Shays’ Rebellion – Your Revolutionary Heritage
By Don Ogden
Many Valley residents may not be aware that the American Revolution started and ended right here in Western Massachusetts. No, I’m not referring to the War of Independence that began, in a sense, in Lexington and Concord in 1776, but to the grassroots rebellion that grew out of these very hills ten years later as a result of the injustices perpetrated on the people of Western Massachusetts by a new American aristocracy enthroned in Boston, the capitol of the state. Shays’ Rebellion was the real American Revolution, one that drew little blood and eventually led to the U.S. Constitution and the Bill of Rights. How come more Americans are not aware of this? Good question. Perhaps it’s because they might apply that legacy to their present condition!
The Rebellion was prominent on the minds of such luminaries as George Washington and Thomas Jefferson back in the 18th century. The writing was on the wall for these founding fathers: economic and social inequities were creating a growing disturbance among the people. Today, that heritage languishes in street names, some classrooms, and among those few who appreciate the event’s real meaning and the thread that connects Shays’ Rebellion to current events in these United States.
It’s worth your time to revisit this legacy from the dustbin of history. While Western Massachusetts has changed tremendously in the past 200+ years, many of the unjust social and political dynamics still remain to haunt us. The corruption and favoritism that reins on Beacon Hill lives on, as do the policies on both the state and federal level which disenfranchise voters and pander to corporate interests and the wealthy. During Shays’ time, economic issues like unfair taxes, currency manipulation, unjust laws and undemocratic practices were the issues that the people of Western Massachusetts tried to resolve through the existing governmental process. When that failed and the health and welfare of their families was at stake, they were forced to resort to civil disobedience.
While some historians make the point that the Rebellion’s support was more widespread across income levels and among extended families than had been previously recorded, many seem unable to convey a sense of how these issues effected the people of Western Massachusetts day-to-day, what it might have been like to face the loss of one’s homestead or small business due to the policies of faceless oligarchs on the other side of the state; or exactly how the self-described Regulators felt when compelled to march on Northampton, Great Barrington, or Springfield to close the courts or release fellow debtors from prison, (not to mention their eventual armed march on the Springfield Armory). What did these folks say to each other as they gathered in taverns like Conkey’s in Pelham, or Bruce’s Inn of Amherst, or at the home of Col. Seth Murray in Hatfield? What were their wives and children talking about as the yeomen went off to drill on the town common? Of course, it’s hard to present 18th century realities from a 21st century position. Much of the history of everyday experience, culture, beliefs and thinking of that period has been lost to us. Due to illiteracy and the impermanence of written records, much of the history of the common man or woman is gone. Even so, what remains needs to be conveyed to us here in the 21st century in order that we better understand not only what brought us to this point in time, but to help us see the big picture: the timeless struggle for justice in these United States and the validity of that struggle. Many of the issues faced by our ancestors have staid on with us. Look no further than Springfield No One Leaves’ ongoing struggles to keep low income residents in their homes and out of the grips of the banksters and their criminal mortgage schemes. Look no further than the Occupy Wall Street movement, the pushback on the 1% and the message now being carried by presidential hopeful Bernie Sanders.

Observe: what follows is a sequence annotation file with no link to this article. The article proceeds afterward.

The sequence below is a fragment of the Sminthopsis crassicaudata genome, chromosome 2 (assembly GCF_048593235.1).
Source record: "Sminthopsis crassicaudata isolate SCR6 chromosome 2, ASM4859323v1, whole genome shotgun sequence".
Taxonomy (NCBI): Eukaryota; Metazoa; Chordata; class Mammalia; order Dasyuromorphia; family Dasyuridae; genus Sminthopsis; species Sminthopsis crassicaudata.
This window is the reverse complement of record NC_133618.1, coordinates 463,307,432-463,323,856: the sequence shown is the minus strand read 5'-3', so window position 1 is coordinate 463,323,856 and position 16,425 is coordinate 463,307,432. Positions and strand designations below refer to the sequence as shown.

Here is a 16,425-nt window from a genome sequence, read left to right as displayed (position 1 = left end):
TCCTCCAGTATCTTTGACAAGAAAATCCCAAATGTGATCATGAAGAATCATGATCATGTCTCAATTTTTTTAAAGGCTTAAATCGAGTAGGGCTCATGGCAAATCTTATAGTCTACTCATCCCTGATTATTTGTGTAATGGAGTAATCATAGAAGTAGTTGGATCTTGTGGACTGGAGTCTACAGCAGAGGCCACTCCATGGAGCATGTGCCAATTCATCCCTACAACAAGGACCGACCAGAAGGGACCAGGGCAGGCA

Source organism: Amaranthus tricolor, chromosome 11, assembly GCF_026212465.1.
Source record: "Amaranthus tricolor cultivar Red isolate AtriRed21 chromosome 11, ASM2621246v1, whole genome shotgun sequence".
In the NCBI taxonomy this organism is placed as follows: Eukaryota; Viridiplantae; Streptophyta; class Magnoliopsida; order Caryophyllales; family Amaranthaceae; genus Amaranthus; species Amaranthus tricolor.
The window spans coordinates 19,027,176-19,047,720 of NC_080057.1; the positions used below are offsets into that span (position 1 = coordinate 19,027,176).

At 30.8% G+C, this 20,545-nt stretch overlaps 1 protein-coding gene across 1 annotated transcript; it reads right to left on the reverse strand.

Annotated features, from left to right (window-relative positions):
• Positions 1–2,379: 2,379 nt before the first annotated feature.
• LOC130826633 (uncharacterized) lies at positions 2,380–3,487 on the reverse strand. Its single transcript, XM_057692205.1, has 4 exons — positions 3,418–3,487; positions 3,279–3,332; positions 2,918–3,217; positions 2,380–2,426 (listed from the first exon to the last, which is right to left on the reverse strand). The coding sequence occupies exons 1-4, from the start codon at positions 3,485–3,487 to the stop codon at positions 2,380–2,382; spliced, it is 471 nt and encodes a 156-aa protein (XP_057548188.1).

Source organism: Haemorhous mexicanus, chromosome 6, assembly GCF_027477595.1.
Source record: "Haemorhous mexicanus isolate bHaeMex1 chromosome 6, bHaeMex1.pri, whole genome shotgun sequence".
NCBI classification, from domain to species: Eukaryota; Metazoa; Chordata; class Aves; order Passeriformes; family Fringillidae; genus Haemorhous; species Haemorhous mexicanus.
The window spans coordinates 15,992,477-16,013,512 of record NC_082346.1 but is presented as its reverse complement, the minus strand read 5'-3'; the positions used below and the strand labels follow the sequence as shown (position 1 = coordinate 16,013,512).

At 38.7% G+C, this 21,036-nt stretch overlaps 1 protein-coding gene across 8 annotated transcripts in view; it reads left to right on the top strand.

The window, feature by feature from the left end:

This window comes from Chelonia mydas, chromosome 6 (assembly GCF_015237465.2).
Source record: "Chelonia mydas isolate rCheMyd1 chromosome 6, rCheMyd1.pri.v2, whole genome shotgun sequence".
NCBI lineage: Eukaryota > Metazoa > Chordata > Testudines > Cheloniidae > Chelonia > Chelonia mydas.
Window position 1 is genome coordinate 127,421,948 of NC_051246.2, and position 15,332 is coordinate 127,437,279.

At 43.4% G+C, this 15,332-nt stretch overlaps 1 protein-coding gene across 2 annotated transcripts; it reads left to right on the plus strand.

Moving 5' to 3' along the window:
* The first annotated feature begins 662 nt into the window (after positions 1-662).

So, who was this guy Daniel Shays, anyway? Shays was a small subsistance farmer and veteran of the War of Independence who moved to Pelham, after a brief stay in Shutesbury, and settled on 100 acres of ledge and hillside. Having been to the site of the home where he and his wife Abigail and their children lived, I can attest to its poor farming potential. Shays had been a Captian in the Continental Line under Lafayette who, upon the close of the war presented Shays with an honorary sword Shays eventually had to sell in order to survive the economic depression of the 1780s. In other words, Daniel and Abigail Shays, and many of their contemporaries, were dirt poor, in debt, with few if any prospects. Adding insult to injury, like most veterans of the war, payment for their services to the nation came in the form of useless promisary notes, many of which were sold to ruthless speculators from Boston for a song. Many historical records portray Shays as a reluctant leader who tried on numerous occasions to seek redress of the peoples’ grievances through petitions and various reformist actions. Unable to get any realistic response from the elite in Boston, Shays was eventually pushed to the fore as one of the leaders of the insurgents, if for no other reason than his military training and respect among his neighbors. However, Shays was just one of many such figures and as mentioned previously, many of these otherstories may be lost to us. As it is, no one seems to know what became of Abigail and the children after the Rebellion was routed and Shays escaped into Vermont, eventually settling in New York’s Finger Lakes region to live out his life.
Shays and the Shaysites are dead and gone but guess what? Yes, the struggle lives on!